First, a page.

Is your health robot a sexist?
Same chatbot, same symptoms, computes “heart attack” 4 men & “panic attack” 4 women. If we’re not careful it’ll be back to ‘hysteria’ next. #MedTech #Automation #Gender #DigitalHealth #AI #DigitalEthics https://t.co/Cjlu3cOpFd
— Claudia Pagliari (@EeHRN) September 8, 2019
So what do these chatbot possibilities mean for education?
The current field of use – campus information – could expand or contract, as per the above. There are many ways for students (and others) to interact with chatbots short of formal instruction and research: schedules, basic class admin, library materials, fines, applications, student organization information, athletic info, alumni relations, etc.
I wonder about how far chatbots will go in more complex, non-instructional interactions. The IHE piece notes that Ivy.ai is exploring introducing them to mental health counseling, which echoes my mention of ELIZA, while also eliciting serious pushback in comments. If such an intervention works, perhaps businesses and campuses will try chatbots on other, sensitive topics, like student life, contentious campus conversations, or HR processes.
We should, of course, see schools trying out chatbots for more instructional functions in a variety of ways. The fields most likely to be involved are those with easily checked objective content, such as the sciences, following the pattern in AI and automated tutorials (for example). We could also see a drive to build bots for topics with the largest enrollment, like college algebra. The largest classes may be well suited for chatbot support, a la Jill Watson. If chatbots stand out in certain professional fields, their college preparatory classes might be more likely to use them. For example, I’m seeing signs of chatbots in business and health care.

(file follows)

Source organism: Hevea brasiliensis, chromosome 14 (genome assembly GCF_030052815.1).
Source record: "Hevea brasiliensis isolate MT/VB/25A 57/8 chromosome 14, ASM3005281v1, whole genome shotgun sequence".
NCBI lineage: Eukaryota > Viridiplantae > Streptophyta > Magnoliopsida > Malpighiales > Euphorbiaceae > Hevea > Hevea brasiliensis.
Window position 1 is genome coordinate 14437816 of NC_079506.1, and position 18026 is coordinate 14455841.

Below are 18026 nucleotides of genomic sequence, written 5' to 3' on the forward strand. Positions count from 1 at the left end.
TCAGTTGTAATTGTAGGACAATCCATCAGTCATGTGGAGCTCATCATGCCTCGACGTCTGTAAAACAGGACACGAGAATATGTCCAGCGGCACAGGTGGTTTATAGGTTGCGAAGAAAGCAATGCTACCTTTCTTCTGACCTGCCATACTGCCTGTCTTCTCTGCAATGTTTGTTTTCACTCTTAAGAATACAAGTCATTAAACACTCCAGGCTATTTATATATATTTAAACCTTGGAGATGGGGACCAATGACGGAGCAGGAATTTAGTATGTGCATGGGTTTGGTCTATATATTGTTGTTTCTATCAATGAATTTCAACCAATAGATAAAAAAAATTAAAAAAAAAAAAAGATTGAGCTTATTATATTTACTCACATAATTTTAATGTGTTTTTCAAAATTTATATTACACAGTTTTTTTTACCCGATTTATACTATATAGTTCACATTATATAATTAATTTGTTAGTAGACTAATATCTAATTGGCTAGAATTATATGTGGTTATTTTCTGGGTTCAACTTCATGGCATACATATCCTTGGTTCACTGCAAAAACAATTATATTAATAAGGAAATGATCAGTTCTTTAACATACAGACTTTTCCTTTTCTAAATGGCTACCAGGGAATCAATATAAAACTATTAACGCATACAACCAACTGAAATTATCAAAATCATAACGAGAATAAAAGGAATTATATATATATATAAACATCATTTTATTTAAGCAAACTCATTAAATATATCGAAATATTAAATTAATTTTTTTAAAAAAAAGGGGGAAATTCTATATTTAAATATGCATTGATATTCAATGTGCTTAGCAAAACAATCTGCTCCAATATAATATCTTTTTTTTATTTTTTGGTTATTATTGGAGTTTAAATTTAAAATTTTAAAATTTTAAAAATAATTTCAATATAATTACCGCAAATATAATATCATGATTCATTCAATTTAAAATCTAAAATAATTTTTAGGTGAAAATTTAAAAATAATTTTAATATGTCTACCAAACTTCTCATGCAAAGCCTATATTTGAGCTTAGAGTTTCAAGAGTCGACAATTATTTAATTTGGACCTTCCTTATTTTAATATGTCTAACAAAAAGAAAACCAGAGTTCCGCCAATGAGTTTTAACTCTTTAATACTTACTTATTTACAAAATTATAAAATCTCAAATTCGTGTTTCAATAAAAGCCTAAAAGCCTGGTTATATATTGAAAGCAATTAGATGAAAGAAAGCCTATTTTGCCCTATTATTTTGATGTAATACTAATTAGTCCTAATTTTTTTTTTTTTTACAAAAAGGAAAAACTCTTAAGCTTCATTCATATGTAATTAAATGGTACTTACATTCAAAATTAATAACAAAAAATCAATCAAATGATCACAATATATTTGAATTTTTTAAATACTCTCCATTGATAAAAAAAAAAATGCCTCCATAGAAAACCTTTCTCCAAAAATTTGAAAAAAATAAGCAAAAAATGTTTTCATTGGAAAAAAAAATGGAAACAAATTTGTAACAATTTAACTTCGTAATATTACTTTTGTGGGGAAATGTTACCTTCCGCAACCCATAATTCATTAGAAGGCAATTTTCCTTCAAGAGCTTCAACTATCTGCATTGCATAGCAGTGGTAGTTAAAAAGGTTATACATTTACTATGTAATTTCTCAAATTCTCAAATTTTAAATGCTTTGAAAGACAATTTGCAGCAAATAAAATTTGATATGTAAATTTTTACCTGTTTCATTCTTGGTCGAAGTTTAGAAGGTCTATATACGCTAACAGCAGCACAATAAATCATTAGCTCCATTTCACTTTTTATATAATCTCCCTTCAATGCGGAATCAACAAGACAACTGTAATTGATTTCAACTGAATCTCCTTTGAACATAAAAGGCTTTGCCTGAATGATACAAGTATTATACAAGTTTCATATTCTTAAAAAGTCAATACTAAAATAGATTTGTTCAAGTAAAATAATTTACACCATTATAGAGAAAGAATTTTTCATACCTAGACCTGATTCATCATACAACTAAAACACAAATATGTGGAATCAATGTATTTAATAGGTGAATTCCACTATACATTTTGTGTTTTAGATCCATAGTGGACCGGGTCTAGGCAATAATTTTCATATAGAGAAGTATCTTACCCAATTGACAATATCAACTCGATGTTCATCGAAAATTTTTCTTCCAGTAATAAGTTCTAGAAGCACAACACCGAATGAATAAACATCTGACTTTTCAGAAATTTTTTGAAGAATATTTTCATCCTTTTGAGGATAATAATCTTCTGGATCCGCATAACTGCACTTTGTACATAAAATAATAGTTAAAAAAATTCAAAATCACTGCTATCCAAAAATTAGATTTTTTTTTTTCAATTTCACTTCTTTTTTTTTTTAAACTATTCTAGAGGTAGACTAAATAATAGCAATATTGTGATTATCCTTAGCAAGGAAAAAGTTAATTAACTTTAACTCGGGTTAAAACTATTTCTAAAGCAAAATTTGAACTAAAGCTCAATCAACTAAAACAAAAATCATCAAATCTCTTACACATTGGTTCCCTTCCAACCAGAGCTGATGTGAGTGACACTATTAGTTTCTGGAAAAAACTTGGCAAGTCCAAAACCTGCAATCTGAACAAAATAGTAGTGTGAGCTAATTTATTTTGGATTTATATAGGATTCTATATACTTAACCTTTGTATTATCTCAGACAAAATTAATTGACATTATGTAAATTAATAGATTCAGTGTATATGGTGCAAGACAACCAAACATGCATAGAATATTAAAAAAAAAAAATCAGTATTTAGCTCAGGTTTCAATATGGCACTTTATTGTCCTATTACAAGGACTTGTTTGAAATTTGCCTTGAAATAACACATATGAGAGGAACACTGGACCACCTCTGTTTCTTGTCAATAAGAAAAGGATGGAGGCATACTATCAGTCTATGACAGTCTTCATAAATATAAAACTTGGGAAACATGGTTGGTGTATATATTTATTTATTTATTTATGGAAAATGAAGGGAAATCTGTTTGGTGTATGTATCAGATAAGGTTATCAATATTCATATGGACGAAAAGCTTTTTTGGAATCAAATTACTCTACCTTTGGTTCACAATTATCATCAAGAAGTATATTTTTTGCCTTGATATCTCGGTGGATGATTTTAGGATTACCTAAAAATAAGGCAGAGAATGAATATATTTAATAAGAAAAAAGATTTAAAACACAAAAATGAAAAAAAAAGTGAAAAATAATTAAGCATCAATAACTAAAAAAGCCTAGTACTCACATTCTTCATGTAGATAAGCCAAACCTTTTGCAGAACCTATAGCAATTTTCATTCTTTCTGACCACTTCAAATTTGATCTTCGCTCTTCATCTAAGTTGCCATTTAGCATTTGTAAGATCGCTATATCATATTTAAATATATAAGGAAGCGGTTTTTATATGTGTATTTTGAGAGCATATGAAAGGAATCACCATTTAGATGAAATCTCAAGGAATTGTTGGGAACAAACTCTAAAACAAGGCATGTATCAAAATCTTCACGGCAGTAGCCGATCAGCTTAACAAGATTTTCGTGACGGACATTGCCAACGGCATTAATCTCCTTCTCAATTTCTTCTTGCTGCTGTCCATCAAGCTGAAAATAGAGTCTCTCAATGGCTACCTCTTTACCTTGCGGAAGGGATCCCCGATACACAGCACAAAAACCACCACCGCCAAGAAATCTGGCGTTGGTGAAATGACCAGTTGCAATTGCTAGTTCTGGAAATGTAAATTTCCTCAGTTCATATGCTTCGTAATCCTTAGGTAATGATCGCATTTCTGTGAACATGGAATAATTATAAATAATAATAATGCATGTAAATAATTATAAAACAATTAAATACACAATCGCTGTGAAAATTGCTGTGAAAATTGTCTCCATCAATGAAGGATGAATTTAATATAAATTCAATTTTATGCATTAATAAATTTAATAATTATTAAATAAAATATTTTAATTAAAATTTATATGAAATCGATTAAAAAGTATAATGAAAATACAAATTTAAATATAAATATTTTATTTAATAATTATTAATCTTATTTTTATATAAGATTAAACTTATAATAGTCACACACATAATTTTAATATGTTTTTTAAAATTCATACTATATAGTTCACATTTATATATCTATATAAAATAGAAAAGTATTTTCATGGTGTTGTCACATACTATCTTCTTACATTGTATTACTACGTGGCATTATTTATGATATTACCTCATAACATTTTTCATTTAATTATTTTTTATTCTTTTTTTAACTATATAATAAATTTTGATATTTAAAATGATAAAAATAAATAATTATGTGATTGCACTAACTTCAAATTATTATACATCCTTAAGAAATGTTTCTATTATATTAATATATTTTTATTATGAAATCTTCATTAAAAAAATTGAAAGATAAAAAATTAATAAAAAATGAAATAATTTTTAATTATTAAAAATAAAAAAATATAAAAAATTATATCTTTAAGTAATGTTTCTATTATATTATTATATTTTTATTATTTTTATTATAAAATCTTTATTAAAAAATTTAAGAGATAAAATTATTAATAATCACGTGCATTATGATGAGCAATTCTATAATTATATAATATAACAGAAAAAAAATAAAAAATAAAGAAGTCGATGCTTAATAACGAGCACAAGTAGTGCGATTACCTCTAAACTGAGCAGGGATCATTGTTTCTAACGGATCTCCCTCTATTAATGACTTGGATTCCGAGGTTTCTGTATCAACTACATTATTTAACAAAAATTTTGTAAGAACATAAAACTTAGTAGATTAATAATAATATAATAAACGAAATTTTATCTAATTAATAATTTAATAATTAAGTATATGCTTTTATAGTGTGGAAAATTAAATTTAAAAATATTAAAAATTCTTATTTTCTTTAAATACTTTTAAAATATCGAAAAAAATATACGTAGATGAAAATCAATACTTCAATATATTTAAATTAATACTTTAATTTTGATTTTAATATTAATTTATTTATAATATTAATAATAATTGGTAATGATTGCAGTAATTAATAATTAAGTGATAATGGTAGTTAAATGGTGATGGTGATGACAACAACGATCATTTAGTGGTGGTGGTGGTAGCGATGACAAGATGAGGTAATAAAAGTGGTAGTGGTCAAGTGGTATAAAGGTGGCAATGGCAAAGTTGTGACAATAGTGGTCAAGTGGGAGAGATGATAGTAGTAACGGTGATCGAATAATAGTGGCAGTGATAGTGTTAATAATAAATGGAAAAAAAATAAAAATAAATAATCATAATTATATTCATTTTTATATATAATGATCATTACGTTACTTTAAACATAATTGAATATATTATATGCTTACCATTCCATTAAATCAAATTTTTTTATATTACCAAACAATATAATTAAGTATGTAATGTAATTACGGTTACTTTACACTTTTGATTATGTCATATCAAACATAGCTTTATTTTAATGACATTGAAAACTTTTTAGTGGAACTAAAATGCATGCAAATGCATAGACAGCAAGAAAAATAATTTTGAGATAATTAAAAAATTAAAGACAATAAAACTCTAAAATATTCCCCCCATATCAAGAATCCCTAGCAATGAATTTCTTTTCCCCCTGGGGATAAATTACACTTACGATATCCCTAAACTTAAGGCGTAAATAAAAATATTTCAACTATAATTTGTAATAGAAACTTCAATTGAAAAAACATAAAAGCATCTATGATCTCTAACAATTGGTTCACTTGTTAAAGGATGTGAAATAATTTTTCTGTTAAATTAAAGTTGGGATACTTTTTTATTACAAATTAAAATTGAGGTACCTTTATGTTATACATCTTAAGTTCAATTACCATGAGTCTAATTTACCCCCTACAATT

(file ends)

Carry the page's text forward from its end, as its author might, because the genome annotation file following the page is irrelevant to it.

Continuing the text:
I’m not seeing chatbots replacing faculty for a while, if ever. They instead seem like supplements to a flesh and blood instructor.
On the other hand, chatbots just might never work well for learning. One study found a seriously inferior experience:
how student[s] interact with chatbots is fundamentally different to interactions with human teaching staff. Studies showed that students apply simpler sentences, lack much rich vocabulary and get distracted more easily.
At the same time some faculty – and students – will create or edit chatbots, starting with computer scientists. Open source tools will make this easier, as will commercial learning software. This should, of course, lead to its own challenges. Allied to this is research into chatbot use, which can occur across disciplines: computer science, human-computer interaction, psychology, for starters.
Back to personalization: how far will campus-affiliated chatbots connect with the needs of individual learners? We can imagine software imitating speech patterns, remembering questions over time, or cross-referencing different domains (multiple classes, cocurricular learning, etc). Will people experience multiple personalized chatbots hosted by the same school? Will chatbots be able to ingest data from other ones?
Personal conclusion: I don’t always do well with chatbots, as I’m often in a hurry and have a hard time slowing my thinking down to their frameworks. I do often feel the desire to speak to a human… except in games.
*See, for example, Denys Bernard and Alexandre Arnold, “Cognitive interaction with virtual assistants: From philosophical foundations to illustrative examples in aeronautics.” Computers in Industry volume 107, May 2019, Pages 33-49, https://doi.org/10.1016/j.compind.2019.01.010.